Force Elementary

Home of the Roadrunners

Clinic

Below is some valuable information to keep in mind for Force families to keep your children safe and healthy throughout the school year:

Sick Children Should Stay Home

Just a few reminders regarding student health. Please do not send ill children to school. Not only do they risk the chance of catching other germs but they can spread their illness to others. Use these guidelines to determine if your child should stay home:

  • Persistent and uncontrollable cough
  • Fever of 100.0 degrees or higher
  • Persistent headache
  • Vomiting and/or diarrhea, ongoing stomach pain
  • Sore throat lasting more than 3 days
  • Unexplained rashes
  • Any of the above with general fatigue or sleepiness

Please take your child to their health care provider if they have any of the following:

  • Ongoing respiratory issues persistent cough, chest tightness or pain
  • Unexplained fever of over 100.5 degrees
  • Sore throat lasting more than 3 days
  • Red, itchy or burning eyes with or without discharge

Please contact the Force Nurse’s Office with any questions: 720-424-7405.

Head Lice Information

DPS follows the Centers for Disease Control (CDC) policies regarding head lice. Please access current information regarding head lice information for schools:

Frequently Asked Questions:

  • What is head lice?  When a person has head lice or pediculosis, it means a certain kind of louse has gotten into the hair and is laying eggs called “”nits”” which hatch into more lice.  A louse is a small insect about l/l6th of an inch with an oval, grayish body.
  • Where are they found?  Head lice are found on the scalp and first show up in the hair over the ears or the hairline of the neck.  If not killed, they spread to all parts of the scalp and hair. The nits or eggs can be seen along the hairs like tiny beads on a thread.  The nits are shiny, oval in shape, and gray or white in color.
  • What are the symptoms?   (1) Itching of the scalp, or (2) nits along the hair shaft. Dandruff can be removed by a light snap of the finger against a hair, but nits stick and can be removed only by sliding them the length of a hair as you would slide beads off a string.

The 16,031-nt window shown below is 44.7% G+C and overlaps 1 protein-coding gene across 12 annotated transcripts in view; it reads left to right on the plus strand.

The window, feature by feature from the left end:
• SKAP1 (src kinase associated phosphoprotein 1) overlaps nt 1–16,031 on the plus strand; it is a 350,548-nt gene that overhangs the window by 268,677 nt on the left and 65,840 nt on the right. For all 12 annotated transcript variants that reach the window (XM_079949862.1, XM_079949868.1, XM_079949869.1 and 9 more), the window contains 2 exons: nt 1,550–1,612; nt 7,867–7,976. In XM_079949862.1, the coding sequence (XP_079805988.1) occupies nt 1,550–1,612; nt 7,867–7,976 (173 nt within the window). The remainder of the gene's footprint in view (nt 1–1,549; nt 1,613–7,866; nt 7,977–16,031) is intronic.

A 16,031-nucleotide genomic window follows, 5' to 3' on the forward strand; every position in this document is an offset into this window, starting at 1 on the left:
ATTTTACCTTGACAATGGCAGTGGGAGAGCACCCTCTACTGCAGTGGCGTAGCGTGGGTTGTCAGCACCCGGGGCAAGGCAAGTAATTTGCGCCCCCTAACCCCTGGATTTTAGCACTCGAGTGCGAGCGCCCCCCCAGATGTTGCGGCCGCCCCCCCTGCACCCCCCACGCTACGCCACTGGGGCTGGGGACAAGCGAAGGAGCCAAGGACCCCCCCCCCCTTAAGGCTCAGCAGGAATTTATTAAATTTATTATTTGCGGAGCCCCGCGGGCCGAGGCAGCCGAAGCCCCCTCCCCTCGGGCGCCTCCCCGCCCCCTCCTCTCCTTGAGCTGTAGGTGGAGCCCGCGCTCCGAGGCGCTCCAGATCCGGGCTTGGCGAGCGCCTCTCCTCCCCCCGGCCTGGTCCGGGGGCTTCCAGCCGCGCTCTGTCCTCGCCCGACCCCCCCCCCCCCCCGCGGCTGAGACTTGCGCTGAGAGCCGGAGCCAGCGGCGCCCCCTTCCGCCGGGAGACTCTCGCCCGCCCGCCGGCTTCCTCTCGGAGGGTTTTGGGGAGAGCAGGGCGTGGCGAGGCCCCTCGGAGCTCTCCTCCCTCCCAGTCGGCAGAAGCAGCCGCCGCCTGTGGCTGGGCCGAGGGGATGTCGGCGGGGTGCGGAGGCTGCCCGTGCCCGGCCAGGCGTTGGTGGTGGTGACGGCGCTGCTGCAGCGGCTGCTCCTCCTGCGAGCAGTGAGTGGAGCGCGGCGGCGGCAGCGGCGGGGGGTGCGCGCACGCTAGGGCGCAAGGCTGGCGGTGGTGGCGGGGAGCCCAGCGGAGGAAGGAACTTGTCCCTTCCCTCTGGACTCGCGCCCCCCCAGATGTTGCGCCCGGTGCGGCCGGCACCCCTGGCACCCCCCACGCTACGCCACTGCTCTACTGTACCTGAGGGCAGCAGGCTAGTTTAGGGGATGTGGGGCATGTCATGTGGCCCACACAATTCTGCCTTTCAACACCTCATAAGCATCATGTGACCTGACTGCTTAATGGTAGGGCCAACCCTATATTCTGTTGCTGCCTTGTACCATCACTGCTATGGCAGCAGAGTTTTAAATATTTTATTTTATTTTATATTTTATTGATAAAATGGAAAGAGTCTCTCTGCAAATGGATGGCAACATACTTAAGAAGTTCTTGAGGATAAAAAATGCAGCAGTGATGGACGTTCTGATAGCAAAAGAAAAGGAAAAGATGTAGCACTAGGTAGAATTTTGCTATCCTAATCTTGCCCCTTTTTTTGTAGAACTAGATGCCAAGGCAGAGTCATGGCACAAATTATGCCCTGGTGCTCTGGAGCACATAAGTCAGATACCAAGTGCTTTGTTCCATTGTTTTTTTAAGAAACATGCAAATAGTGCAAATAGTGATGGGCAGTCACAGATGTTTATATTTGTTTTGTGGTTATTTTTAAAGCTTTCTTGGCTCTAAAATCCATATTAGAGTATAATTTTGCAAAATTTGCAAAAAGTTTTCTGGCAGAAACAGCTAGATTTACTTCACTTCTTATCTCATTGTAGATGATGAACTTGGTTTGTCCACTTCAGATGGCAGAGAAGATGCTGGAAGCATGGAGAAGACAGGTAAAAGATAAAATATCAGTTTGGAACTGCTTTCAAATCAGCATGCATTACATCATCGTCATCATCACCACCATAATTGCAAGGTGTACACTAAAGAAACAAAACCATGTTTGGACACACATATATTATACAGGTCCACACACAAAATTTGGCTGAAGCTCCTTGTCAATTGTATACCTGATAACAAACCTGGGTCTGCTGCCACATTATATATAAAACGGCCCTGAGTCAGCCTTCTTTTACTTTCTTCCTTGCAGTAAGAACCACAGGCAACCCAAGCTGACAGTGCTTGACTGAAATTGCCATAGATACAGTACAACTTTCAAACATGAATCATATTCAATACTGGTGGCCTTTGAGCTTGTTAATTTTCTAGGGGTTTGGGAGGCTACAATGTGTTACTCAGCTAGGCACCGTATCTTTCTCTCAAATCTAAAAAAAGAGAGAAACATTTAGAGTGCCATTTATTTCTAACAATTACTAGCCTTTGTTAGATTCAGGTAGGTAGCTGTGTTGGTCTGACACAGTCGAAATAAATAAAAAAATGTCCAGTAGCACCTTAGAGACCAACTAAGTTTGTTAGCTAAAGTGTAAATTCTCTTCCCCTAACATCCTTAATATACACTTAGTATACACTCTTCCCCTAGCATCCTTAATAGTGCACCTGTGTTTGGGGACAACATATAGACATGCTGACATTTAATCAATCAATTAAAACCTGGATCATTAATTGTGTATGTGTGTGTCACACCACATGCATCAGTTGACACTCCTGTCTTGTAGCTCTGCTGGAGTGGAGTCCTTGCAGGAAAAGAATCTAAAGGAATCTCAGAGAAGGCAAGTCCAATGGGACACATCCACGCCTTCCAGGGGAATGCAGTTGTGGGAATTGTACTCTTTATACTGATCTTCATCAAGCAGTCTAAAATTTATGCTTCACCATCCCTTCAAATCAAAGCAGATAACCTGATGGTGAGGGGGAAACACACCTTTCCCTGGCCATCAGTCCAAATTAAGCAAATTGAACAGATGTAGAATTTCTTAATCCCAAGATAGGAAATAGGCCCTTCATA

• Can I get lice? Anyone can get lice.  It has been said, “It is no disgrace to get lice, but it is a disgrace to keep them.”  If lice are brought into the household, they can spread among all members of a family.
  • What is the treatment?  The infected child and all members of the family should have their hair shampooed with medicated shampoo that can be bought over the counter, obtained from your family health care source or the school.  The lice and nits must be killed or they will rehatch in about 7 days and a new batch of lice will again start the condition. To prevent reinfestation, hats, caps, scarves, and other head coverings and combs and brushes should be treated to destroy lice and nits.  All clothing and bedding used within a month of infestation should be laundered in hot, soapy water or dry-cleaned.

Suggestions for Treatment:    

  • Short hair aids control measures.
  • Shampoo hair once with regular shampoo before using medicated shampoo.
  • Shampoo with warmest possible water. Then using an electric hair dryer may help.
  • Rinsing with a vinegar rinse may help loosen nits.
  • Following shampoo, nits must be combed out with a fine-tooth comb or pulled out with fingernails the full length of the hair.  Nit removal is essential for successful treatment.
  • If head lice persist after one treatment, review shampooing procedures to make certain it was done properly.